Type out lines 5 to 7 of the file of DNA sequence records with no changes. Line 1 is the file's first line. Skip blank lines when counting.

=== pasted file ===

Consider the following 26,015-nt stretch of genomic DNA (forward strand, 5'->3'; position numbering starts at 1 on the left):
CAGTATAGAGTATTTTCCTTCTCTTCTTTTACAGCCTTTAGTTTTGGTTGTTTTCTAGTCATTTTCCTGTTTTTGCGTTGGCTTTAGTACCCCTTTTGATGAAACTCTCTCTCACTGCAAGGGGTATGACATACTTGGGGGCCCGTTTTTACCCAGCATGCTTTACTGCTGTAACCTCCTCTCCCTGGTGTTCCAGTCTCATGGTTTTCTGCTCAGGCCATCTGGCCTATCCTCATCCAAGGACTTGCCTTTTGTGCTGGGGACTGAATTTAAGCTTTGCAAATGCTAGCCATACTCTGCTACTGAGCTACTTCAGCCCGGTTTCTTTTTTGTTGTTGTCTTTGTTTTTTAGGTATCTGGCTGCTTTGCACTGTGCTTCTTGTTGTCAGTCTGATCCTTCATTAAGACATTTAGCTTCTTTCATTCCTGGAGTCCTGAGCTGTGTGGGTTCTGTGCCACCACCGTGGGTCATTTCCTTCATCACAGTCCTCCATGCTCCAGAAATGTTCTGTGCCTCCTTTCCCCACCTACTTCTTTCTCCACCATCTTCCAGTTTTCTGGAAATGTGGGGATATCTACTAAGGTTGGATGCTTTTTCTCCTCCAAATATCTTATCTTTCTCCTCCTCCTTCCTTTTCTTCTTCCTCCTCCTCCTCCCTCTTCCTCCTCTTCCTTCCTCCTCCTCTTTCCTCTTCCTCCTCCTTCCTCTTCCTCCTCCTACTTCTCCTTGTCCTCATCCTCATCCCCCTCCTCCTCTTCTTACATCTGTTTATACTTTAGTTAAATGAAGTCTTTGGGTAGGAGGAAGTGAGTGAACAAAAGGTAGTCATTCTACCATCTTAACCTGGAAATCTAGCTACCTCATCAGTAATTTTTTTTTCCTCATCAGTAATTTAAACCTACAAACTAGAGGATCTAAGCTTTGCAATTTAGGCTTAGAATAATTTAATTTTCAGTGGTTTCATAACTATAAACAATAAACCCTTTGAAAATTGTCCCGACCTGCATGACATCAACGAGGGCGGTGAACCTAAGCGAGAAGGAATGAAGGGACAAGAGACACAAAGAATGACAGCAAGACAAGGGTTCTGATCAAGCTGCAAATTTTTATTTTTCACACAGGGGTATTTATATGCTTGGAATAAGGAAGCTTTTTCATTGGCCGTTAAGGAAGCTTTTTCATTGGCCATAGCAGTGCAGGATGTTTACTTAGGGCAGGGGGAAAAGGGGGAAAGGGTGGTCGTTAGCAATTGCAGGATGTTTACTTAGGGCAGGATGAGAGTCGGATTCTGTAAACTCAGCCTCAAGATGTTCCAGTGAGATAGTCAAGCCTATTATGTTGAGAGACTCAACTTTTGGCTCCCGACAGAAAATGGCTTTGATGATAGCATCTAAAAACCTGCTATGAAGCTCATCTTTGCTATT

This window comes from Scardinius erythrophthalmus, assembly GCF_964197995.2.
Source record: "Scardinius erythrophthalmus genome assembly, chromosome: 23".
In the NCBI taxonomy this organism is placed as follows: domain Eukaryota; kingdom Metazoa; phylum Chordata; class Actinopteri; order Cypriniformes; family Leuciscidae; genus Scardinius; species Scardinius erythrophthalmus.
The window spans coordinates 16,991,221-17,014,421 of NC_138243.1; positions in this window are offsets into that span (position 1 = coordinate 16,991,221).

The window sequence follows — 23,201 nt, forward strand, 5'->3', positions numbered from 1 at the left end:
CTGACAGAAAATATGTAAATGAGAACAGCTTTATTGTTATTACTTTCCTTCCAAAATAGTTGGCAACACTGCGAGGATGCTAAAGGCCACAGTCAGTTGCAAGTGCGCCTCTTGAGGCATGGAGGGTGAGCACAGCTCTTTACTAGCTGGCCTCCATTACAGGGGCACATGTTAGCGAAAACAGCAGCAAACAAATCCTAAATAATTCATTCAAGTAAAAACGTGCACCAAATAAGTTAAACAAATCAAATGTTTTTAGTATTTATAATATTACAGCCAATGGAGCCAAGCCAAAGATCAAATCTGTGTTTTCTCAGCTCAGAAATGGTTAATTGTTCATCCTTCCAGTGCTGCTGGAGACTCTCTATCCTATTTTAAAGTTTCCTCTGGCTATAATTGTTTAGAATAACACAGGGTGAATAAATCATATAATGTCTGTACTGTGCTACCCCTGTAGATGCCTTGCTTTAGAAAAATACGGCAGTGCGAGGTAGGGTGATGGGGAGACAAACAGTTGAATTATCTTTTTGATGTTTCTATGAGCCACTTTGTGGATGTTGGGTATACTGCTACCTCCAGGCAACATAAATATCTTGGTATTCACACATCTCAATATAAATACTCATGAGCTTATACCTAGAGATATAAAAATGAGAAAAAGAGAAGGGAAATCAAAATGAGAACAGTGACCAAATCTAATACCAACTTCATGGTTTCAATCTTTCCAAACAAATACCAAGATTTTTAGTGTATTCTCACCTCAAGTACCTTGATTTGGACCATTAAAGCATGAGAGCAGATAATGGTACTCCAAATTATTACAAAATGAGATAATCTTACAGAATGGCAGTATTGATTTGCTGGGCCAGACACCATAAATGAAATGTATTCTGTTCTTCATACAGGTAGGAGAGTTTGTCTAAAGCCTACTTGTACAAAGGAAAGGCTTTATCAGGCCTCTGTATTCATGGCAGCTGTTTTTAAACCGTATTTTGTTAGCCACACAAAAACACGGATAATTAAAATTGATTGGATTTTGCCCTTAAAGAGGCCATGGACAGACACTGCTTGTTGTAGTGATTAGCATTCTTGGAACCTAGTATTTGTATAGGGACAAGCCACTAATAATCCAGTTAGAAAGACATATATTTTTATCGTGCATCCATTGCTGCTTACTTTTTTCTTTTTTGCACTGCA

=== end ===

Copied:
In the NCBI taxonomy this organism is placed as follows: domain Eukaryota; kingdom Metazoa; phylum Chordata; class Actinopteri; order Cypriniformes; family Leuciscidae; genus Scardinius; species Scardinius erythrophthalmus.
The window spans coordinates 16,991,221-17,014,421 of NC_138243.1; positions in this window are offsets into that span (position 1 = coordinate 16,991,221).

The window sequence follows — 23,201 nt, forward strand, 5'->3', positions numbered from 1 at the left end: